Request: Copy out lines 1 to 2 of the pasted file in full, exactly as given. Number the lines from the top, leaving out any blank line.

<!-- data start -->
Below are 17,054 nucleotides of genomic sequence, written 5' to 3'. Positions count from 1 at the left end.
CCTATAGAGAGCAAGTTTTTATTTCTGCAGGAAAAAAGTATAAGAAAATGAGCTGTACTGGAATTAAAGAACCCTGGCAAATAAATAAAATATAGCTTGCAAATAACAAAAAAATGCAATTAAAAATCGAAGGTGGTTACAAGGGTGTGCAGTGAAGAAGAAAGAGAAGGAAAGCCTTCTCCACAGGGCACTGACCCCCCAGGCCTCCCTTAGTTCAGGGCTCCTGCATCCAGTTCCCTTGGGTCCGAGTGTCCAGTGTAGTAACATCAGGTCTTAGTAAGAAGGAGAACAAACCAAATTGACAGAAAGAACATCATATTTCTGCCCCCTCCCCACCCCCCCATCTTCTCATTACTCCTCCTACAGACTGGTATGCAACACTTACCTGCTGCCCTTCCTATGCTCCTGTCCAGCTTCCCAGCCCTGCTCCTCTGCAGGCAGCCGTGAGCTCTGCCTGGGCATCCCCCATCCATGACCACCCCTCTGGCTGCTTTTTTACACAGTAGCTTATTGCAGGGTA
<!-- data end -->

Below are 17,054 nucleotides of genomic sequence, written 5' to 3'. Positions count from 1 at the left end.
CCTATAGAGAGCAAGTTTTTATTTCTGCAGGAAAAAAGTATAAGAAAATGAGCTGTACTGGAATTAAAGAACCCTGGCAAATAAATAAAATATAGCTTGCAAATAACAAAAAAATGCAATTAAAAATCGAAGGTGGTTACAAGGGTGTGCAGTGAAGAAGAAAGAGAAGGAAAGCCTTCTCCACAGGGCACTGACCCCCCAGGCCTCCCTTAGTTCAGGGCTCCTGCATCCAGTTCCCTTGGGTCCGAGTGTCCAGTGTAGTAACATCAGGTCTTAGTAAGAAGGAGAACAAACCAAATTGACAGAAAGAACATCATATTTCTGCCCCCTCCCCACCCCCCCATCTTCTCATTACTCCTCCTACAGACTGGTATGCAACACTTACCTGCTGCCCTTCCTATGCTCCTGTCCAGCTTCCCAGCCCTGCTCCTCTGCAGGCAGCCGTGAGCTCTGCCTGGGCATCCCCCATCCATGACCACCCCTCTGGCTGCTTTTTTACACAGTAGCTTATTGCAGGGTA